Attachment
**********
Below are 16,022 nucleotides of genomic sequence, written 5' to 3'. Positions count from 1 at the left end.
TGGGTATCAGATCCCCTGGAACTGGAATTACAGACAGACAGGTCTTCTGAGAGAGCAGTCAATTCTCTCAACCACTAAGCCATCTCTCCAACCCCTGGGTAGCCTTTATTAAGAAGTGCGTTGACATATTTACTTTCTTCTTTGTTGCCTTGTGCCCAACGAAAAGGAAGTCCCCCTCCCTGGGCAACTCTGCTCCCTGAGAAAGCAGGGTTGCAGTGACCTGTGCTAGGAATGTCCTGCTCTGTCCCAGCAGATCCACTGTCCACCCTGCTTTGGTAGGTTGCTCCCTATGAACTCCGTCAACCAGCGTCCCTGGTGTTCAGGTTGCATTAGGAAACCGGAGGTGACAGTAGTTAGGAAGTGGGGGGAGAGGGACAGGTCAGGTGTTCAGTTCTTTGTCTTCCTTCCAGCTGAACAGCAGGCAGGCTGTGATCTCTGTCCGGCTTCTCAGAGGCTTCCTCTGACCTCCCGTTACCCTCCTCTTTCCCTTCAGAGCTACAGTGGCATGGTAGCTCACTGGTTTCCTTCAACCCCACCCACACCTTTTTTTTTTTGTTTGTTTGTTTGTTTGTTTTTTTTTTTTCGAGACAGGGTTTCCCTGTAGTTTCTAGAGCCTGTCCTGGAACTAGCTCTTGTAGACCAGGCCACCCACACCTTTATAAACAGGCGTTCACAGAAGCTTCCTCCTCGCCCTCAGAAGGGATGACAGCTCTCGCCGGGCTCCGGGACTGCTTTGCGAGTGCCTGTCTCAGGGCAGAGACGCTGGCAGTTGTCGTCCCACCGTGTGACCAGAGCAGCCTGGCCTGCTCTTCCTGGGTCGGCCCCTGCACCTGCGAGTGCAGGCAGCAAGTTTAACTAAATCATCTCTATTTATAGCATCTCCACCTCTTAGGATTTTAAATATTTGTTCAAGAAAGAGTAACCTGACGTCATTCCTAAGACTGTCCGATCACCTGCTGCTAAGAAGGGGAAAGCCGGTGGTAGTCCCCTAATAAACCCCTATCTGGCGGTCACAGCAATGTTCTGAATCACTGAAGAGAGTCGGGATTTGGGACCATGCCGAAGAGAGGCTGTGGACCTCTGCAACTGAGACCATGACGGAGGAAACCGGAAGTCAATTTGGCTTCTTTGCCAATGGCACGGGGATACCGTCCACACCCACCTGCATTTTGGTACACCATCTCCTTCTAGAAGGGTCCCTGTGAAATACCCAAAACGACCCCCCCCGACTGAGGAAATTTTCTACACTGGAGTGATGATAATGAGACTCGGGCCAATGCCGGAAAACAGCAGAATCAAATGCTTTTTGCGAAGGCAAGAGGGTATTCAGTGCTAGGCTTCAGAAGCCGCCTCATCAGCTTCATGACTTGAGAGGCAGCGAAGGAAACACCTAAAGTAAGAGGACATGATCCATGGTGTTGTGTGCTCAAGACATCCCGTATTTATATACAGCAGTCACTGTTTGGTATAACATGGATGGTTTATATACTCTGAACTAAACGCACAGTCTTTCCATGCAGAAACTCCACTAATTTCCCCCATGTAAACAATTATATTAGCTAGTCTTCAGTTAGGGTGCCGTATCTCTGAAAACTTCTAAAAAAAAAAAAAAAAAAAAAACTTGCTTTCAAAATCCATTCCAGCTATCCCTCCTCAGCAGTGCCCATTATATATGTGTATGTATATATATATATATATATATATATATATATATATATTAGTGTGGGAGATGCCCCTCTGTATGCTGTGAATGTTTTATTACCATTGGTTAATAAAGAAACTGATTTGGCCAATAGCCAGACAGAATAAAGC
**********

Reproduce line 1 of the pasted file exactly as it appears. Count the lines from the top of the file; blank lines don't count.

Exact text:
Below are 16,022 nucleotides of genomic sequence, written 5' to 3'. Positions count from 1 at the left end.